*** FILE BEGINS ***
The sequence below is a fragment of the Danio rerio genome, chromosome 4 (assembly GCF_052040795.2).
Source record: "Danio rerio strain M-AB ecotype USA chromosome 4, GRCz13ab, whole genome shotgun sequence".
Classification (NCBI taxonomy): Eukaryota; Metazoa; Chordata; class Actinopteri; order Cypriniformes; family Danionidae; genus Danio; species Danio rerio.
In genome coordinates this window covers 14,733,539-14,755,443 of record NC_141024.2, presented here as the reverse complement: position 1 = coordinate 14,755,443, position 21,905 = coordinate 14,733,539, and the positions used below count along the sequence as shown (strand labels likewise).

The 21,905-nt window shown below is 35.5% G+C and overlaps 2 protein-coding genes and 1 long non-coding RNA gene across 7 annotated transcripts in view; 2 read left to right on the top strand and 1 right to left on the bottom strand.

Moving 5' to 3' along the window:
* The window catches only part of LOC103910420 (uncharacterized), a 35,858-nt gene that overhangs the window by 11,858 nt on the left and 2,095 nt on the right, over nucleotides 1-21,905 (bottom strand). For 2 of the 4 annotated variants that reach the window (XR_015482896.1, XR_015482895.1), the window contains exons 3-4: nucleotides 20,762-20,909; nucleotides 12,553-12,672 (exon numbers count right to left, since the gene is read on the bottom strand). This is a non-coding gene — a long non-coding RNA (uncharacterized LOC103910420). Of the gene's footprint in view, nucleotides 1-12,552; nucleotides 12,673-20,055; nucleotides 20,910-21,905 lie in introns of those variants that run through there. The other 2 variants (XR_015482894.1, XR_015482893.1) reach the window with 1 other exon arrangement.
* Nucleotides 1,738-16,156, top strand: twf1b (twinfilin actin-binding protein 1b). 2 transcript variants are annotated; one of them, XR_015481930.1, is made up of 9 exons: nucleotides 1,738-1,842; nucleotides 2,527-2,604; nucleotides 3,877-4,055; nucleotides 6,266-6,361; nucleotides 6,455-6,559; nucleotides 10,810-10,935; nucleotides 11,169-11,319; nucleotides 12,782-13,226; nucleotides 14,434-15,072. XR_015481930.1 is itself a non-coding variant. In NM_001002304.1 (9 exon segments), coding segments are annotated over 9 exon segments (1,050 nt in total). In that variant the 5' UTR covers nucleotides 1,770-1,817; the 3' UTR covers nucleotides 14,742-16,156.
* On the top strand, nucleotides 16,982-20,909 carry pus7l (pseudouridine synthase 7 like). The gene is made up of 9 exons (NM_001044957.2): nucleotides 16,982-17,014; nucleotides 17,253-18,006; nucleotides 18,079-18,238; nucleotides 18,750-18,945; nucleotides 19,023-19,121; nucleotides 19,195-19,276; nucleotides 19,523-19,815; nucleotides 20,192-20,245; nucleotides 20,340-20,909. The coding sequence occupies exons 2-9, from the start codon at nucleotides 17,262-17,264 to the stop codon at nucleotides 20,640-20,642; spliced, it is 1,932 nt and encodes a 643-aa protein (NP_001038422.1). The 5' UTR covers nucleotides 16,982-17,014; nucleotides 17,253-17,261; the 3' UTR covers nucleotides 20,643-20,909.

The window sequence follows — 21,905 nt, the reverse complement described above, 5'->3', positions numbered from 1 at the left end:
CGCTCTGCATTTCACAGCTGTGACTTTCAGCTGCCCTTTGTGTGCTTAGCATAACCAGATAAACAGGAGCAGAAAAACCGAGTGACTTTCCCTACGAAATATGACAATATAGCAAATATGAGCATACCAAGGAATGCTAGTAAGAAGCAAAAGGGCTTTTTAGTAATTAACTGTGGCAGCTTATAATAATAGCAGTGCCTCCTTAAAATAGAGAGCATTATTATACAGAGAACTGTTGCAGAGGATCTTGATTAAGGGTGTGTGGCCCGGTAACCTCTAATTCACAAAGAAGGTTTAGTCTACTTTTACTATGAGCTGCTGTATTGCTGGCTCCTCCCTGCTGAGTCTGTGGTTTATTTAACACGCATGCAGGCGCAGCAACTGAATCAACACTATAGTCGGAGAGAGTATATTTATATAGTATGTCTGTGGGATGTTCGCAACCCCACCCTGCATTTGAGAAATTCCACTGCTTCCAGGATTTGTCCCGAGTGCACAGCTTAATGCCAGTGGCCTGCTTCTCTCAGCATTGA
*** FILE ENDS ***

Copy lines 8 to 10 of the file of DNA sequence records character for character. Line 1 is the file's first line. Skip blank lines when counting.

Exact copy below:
* Nucleotides 1,738-16,156, top strand: twf1b (twinfilin actin-binding protein 1b). 2 transcript variants are annotated; one of them, XR_015481930.1, is made up of 9 exons: nucleotides 1,738-1,842; nucleotides 2,527-2,604; nucleotides 3,877-4,055; nucleotides 6,266-6,361; nucleotides 6,455-6,559; nucleotides 10,810-10,935; nucleotides 11,169-11,319; nucleotides 12,782-13,226; nucleotides 14,434-15,072. XR_015481930.1 is itself a non-coding variant. In NM_001002304.1 (9 exon segments), coding segments are annotated over 9 exon segments (1,050 nt in total). In that variant the 5' UTR covers nucleotides 1,770-1,817; the 3' UTR covers nucleotides 14,742-16,156.
* On the top strand, nucleotides 16,982-20,909 carry pus7l (pseudouridine synthase 7 like). The gene is made up of 9 exons (NM_001044957.2): nucleotides 16,982-17,014; nucleotides 17,253-18,006; nucleotides 18,079-18,238; nucleotides 18,750-18,945; nucleotides 19,023-19,121; nucleotides 19,195-19,276; nucleotides 19,523-19,815; nucleotides 20,192-20,245; nucleotides 20,340-20,909. The coding sequence occupies exons 2-9, from the start codon at nucleotides 17,262-17,264 to the stop codon at nucleotides 20,640-20,642; spliced, it is 1,932 nt and encodes a 643-aa protein (NP_001038422.1). The 5' UTR covers nucleotides 16,982-17,014; nucleotides 17,253-17,261; the 3' UTR covers nucleotides 20,643-20,909.

The window sequence follows — 21,905 nt, the reverse complement described above, 5'->3', positions numbered from 1 at the left end: